The claims are set out in a lawsuit by Jackson’s former financial advisor, Myung-Ho Lee, and his firm Union Finance and Investment Corp, who seek $US12 million for alleged breach of contract and fraud.

Jackson has counter-sued, claiming that his trusted advisor – whom he called “Lawyer Lee” – and Union Finance stole millions from him and destroyed records to cover up their misdeeds.

The complaint about the destroyed records could be regarded as a mere excuse on Michael Jackson’s part if it were not for the independent opinion of John Duross O’Bryan, the accountant who testified for the prosecution at the 2005 trial and who confirmed that the documents for that period were indeed missing.  

O’Bryan said that he was told by the prosecutors that the financial documents for the 2000s were simply “not available to him”, without an explanation why.


 Q. BY MR. MESEREAU:  When you began your examination by the prosecutor for the government, you indicated there was some documents that you had wanted to see if you could, but they were not available to you, right?

A.  That is correct.

Q.  And what documents were they?

A.  Those would be — well, we’d like to see financial statements for 2000 — for 1999, 2000, 2001, 2002, and all the way through February of 2003.  In addition to that, general ledgers, which are the summation of transactions, which become financial statements. [ ] They were just simply not made available to us.

Q.  Okay.  They were not made available to you by the prosecutor who hired you, correct?

A:  I was simply told that that information was not available to me.

Q.  BY MR. MESEREAU:  Well, you’ve never spoken to anyone on the defense side, correct?

A.  I have not, no. 

Q. Did you see any year-by-year breakdowns about what Mr. Jackson was supposedly spending this money on?

A.  Well, we showed you 1999, which summarized it by four or five different categories.  There was some information in 2000.  There was not — I don’t recall any information in ’01 or ’02. [ ] As I mentioned, we didn’t get all the financial statements and all the documents that we talked about, no.

So it is actually the prosecution witness who proved to us that most of the financial records, kept by Myung Ho Lee in those years, were really destroyed and Michael was telling the absolute truth, only no one believed him as everyone was busy swallowing those lurid voodoo stories from Maureen Orth who hang on each of Lee’s words.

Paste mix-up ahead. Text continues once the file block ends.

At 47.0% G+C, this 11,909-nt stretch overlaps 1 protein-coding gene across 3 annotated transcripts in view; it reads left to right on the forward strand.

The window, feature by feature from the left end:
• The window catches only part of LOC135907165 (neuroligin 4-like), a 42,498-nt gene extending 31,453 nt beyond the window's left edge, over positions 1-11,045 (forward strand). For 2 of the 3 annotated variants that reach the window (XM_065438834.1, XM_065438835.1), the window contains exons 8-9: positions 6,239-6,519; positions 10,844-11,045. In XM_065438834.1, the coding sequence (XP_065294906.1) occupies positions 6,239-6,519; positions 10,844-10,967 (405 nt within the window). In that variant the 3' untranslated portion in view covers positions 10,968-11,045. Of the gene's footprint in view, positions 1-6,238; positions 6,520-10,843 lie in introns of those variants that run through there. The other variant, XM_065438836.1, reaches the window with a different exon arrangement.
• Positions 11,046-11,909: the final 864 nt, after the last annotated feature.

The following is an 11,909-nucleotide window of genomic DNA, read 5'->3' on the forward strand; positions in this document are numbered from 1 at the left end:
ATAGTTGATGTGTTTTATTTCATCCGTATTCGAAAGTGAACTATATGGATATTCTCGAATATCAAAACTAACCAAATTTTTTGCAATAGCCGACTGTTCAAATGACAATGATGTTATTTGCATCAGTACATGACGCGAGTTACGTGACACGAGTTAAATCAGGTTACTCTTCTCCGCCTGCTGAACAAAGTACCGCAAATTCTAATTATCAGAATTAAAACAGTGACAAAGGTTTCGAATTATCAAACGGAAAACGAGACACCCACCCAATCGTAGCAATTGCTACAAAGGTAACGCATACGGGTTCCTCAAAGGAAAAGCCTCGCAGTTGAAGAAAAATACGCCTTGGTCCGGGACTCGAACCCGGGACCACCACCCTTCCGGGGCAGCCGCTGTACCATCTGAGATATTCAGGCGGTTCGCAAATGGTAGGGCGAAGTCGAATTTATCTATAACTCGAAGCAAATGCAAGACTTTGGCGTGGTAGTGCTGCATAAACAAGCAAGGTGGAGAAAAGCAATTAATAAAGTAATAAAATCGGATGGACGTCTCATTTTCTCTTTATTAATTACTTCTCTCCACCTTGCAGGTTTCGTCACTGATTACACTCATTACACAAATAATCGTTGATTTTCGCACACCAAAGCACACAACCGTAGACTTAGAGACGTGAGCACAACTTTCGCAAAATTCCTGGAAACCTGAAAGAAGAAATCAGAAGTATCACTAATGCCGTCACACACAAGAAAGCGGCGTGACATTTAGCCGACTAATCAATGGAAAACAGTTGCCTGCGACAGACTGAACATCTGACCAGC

Both Lee and Orth obviously knew that if you want to deflect public attention from something really important, it is enough to tell a big and spectacular lie and run with it, and everyone will follow you without looking back.

According to Maureen Orth and her “Neverland lost boys” story, Myung Ho Lee was assisted in his untiring work for Jackson by his sister So-Yung who worked at Jackson International as the chief legal officer:

  • “Lee’s sister, So-Yung [ ] was the chief legal officer for Jackson International between 1998 and 2001”

Steve Knopper, the author of “MJ: The Genius of Michael Jackson” says that during the period of So-Yung’s work for Michael Jackson he gave her a Lexus car worth $50,000 and paid the rent on two Century City condos, including furnishings, utilities and cable bills. As to Myung Ho Lee, his lawyer has already told us that Michael gave him a car that cost $400,000.

Steve Knopper:

  • Eventually, Lee sued Michael, divulging juicy details in his complaint: Michael had wired $150,000 to a Mali bank to pay Baba, a voodoo chief who ritually sacrificed forty cows in a ceremony designed to curse Steven Spielberg and David Geffen. By way of response, Jackson’s attorneys accused Lee of using Michael’s assets to enrich himself in elaborate ways: he paid for his sister’s $50,000 Lexus and the rent on two Century City condos, including furnishings, utilities, and cable bills.

Thus Myung Ho Lee and his sister kept ‘advising’ Jackson for several years, never having to pay for their rent and bills, and charging Michael Jackson a commission for transferring his money to Korea, until Jackson International was finally closed in 2001.

The Celebrityaccess reports that the company was shuttered in June 2001 and this time is suggestive of a moment when Michael Jackson parted with Myung Ho Lee and his sister:

  • “…in June, Jackson shuttered Jackson International, which handled all his money and investments.” 


In April 2002 Myung Ho Lee sued Jackson claiming that on September 14, 2001 Michael allegedly signed an agreement with Lee promising to pay him $13mln in back pay.

However, considering that Michael fired him several months prior to the date of agreement, in June 2001, the story was most probably a lie – there was no reason for Michael to sign it at that moment and do it in the absence of a lawyer at that.

In fact, due to the lack of documents Myung Ho Lee could claim anything and according to one of his versions he was fired in August 2001 and then immediately rehired, right in time for the agreement 🙂 The piece where he claims it actually starts with another of his lies – about him arranging “for the $140mln loan for Jackson to buy the complete catalog of Beatles songs”.